Sometimes, it’s not easy being the Queen of England. In William Kuhn’s Mrs Queen Takes the Train, set in the days before the latest jubilee and the 2012 Olympics, Her Majesty Elizabeth II finds herself growing a bit sad, fearing that she has grown obsolete.
“‘That’s only one hour and ten minutes from now,’ said The Queen, pointing at the figures with the pencil stub. ‘Tell the driver I shall be attending. Let him know, please.’
This was a bit too much, as far as the guard was concerned, but he gave her a nod of his head and relished what he’d tell the driver. . . . ‘Old lady in the last carriage keeping tabs on you. Gave her a timetable. Try and keep it on time, will you?'”
– Mrs Queen Takes the Train, William Kuhn
Sometimes, it’s not easy being the Queen of England. In William Kuhn’s Mrs Queen Takes the Train, set “several years ago,” Her Majesty Elizabeth II finds herself growing a bit sad. She fears that she has grown obsolete; she can’t quite get the knack of the computer and the Prime Minister is threatening to shut down the Royal Train because it’s an expensive relic. She wonders if she, too, is an expensive relic. Although she does find yoga quite relaxing, she is still vexed by how much her life is influenced by public opinion, which turned so bitter toward her after Diana’s death, and by the Government’s penny-pinching.
Feeling out of sorts she pops down to the Mews without a coat to check on her favourite horse, and while there a thoughtful stablehand lends her a hoodie to stay warm. The Queen discovers that with the hood up, she’s rather unrecognizable. And just like that, she decides to slip away from Buckingham Palace, first to pick up a bit of cheese and then to Scotland, where her decommissioned yacht Britannia is moored. The Queen is hoping for a reminder of happier times and she doesn’t realize the chaos she leaves in her wake. An elderly lady-in-waiting with cashflow issues, a military equerry suffering the loss of his lover in Iraq, a dresser, a butler, the stablehand who gave her the hoodie, and the young man who sold her the cheese find themselves teaming up in unlikely ways to go after Her Majesty before the general populace or, heaven help them, the press finds out that she’s gone walkabout.
This book is just as charming as the premise suggests. The Queen (capitals on both words, if you please) is a fully realized character, whether she is having a chat with a blind couple while doting on their dog or or being irate with Camilla for calling herself “the future queen of England” on Twitter (her son Edward introduced her to social media and she doesn’t yet realize what parody accounts are). She is never a caricature; she is treated with respect even as Kuhn pokes gentle fun at some of the more archaic traditions of the British monarchy. She worries about spending too much of the public’s funds, but she is deeply saddened when the Government won’t allow her to have a royal yacht any longer. It’s the word “yacht,” she muses, that causes the trouble: the public doesn’t realize how much diplomacy has been done aboard ship, how exhausting her constant meet-and-greet schedule is. They see it as a silly royal extravagance—and she fears that she is seen in a similar light.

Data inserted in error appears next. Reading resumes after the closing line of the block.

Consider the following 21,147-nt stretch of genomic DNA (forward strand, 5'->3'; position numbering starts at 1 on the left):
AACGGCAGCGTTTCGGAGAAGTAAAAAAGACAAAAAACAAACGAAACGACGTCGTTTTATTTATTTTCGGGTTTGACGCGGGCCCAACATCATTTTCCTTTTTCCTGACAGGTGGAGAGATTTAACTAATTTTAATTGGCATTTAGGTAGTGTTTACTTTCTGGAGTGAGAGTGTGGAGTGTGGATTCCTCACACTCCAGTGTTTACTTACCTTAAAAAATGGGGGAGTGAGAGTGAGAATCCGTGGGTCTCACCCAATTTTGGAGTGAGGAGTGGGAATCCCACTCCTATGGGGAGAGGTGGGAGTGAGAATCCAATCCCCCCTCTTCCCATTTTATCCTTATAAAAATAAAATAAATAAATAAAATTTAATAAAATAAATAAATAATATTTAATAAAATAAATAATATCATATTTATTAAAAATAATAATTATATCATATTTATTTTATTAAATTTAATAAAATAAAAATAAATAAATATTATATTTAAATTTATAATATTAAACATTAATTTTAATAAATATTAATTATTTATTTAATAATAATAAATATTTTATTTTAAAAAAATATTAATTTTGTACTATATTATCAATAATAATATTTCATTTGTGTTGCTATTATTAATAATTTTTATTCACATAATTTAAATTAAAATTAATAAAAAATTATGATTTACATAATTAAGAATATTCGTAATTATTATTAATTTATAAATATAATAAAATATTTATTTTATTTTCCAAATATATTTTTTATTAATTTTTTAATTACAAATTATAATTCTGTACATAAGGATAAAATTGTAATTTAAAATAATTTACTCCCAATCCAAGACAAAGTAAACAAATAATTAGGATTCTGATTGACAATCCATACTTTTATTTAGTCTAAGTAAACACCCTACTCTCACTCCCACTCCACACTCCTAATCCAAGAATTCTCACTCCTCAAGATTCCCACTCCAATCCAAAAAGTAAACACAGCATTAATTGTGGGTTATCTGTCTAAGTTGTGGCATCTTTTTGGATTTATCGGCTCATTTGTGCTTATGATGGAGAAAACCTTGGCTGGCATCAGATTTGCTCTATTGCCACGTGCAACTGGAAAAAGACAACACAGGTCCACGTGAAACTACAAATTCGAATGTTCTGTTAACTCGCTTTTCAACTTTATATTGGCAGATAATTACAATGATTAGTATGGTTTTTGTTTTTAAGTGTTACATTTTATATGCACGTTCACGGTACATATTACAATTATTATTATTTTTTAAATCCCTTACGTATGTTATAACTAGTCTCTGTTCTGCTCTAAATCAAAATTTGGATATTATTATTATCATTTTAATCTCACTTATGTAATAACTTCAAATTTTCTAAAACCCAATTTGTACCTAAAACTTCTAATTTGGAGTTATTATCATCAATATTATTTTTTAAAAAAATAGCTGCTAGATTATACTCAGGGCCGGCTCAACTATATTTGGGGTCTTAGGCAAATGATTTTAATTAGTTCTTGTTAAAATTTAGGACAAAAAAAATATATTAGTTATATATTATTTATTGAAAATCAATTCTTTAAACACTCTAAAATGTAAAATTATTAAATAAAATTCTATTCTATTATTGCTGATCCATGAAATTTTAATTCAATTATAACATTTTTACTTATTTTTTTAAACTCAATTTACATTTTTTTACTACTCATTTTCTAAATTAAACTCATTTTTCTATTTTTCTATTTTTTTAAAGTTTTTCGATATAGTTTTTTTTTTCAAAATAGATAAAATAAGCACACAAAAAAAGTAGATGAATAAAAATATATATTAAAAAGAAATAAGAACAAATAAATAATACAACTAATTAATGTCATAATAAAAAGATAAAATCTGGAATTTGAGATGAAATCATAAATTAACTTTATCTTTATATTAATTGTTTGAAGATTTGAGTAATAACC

By showing The Queen’s excursion to Scotland both from her point of view and through the eyes of her courtiers, we are given a rich, mostly frothy, and at times quite serious glimpse inside the palace. It’s clear that Kuhn, a biographer and historian, has done an absolute ton of research on modern royal life. The book is laced with intriguing upstairs/downstairs dynamics as people who don’t normally even speak to one another must come together to keep The Queen safe. A number of touching or thought-provoking moments occur throughout; for example, when Rebecca the stablehand offers The Queen the infamous hoodie, The Queen accepts her generosity and holds her arms out at her sides so that Rebecca can put it on her. Rebecca is taken aback, but The Queen isn’t demanding special treatment, exactly. She’s simply been dressed by someone else all her life and it doesn’t occur to her to take the garment and put it on herself.